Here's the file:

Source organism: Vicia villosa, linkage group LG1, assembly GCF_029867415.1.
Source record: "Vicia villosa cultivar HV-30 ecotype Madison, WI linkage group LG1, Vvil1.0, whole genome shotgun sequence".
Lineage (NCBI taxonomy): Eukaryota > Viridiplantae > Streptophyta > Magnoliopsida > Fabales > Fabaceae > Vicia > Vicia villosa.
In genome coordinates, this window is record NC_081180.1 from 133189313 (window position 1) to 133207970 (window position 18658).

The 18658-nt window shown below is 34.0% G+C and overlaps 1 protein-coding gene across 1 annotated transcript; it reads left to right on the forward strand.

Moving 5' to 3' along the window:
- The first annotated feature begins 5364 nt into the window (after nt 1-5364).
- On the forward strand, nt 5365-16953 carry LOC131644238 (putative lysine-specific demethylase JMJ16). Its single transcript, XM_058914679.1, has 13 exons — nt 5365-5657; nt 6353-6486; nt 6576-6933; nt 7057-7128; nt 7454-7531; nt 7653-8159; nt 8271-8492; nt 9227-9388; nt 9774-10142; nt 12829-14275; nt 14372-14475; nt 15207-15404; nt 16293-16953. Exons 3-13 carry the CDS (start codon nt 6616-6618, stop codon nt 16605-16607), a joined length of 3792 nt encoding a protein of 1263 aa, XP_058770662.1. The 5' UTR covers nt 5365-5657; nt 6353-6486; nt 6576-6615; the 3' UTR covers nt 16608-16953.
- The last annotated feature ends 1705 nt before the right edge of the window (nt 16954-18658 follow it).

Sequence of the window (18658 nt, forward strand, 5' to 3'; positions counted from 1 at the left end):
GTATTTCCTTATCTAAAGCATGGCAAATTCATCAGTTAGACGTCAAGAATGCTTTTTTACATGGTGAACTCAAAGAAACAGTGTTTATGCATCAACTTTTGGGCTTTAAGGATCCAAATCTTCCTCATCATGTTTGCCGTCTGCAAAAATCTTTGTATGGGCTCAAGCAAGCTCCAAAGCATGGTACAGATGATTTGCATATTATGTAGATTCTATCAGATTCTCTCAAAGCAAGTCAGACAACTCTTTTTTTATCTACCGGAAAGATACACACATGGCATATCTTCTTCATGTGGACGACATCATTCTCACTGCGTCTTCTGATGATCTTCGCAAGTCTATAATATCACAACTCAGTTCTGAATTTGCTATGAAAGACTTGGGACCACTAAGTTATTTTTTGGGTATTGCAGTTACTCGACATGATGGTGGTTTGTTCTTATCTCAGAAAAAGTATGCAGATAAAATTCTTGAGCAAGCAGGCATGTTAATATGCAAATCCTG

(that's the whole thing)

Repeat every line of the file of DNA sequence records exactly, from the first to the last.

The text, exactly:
Source organism: Vicia villosa, linkage group LG1, assembly GCF_029867415.1.
Source record: "Vicia villosa cultivar HV-30 ecotype Madison, WI linkage group LG1, Vvil1.0, whole genome shotgun sequence".
Lineage (NCBI taxonomy): Eukaryota > Viridiplantae > Streptophyta > Magnoliopsida > Fabales > Fabaceae > Vicia > Vicia villosa.
In genome coordinates, this window is record NC_081180.1 from 133189313 (window position 1) to 133207970 (window position 18658).

The 18658-nt window shown below is 34.0% G+C and overlaps 1 protein-coding gene across 1 annotated transcript; it reads left to right on the forward strand.

Moving 5' to 3' along the window:
- The first annotated feature begins 5364 nt into the window (after nt 1-5364).
- On the forward strand, nt 5365-16953 carry LOC131644238 (putative lysine-specific demethylase JMJ16). Its single transcript, XM_058914679.1, has 13 exons — nt 5365-5657; nt 6353-6486; nt 6576-6933; nt 7057-7128; nt 7454-7531; nt 7653-8159; nt 8271-8492; nt 9227-9388; nt 9774-10142; nt 12829-14275; nt 14372-14475; nt 15207-15404; nt 16293-16953. Exons 3-13 carry the CDS (start codon nt 6616-6618, stop codon nt 16605-16607), a joined length of 3792 nt encoding a protein of 1263 aa, XP_058770662.1. The 5' UTR covers nt 5365-5657; nt 6353-6486; nt 6576-6615; the 3' UTR covers nt 16608-16953.
- The last annotated feature ends 1705 nt before the right edge of the window (nt 16954-18658 follow it).

Sequence of the window (18658 nt, forward strand, 5' to 3'; positions counted from 1 at the left end):
GTATTTCCTTATCTAAAGCATGGCAAATTCATCAGTTAGACGTCAAGAATGCTTTTTTACATGGTGAACTCAAAGAAACAGTGTTTATGCATCAACTTTTGGGCTTTAAGGATCCAAATCTTCCTCATCATGTTTGCCGTCTGCAAAAATCTTTGTATGGGCTCAAGCAAGCTCCAAAGCATGGTACAGATGATTTGCATATTATGTAGATTCTATCAGATTCTCTCAAAGCAAGTCAGACAACTCTTTTTTTATCTACCGGAAAGATACACACATGGCATATCTTCTTCATGTGGACGACATCATTCTCACTGCGTCTTCTGATGATCTTCGCAAGTCTATAATATCACAACTCAGTTCTGAATTTGCTATGAAAGACTTGGGACCACTAAGTTATTTTTTGGGTATTGCAGTTACTCGACATGATGGTGGTTTGTTCTTATCTCAGAAAAAGTATGCAGATAAAATTCTTGAGCAAGCAGGCATGTTAATATGCAAATCCTG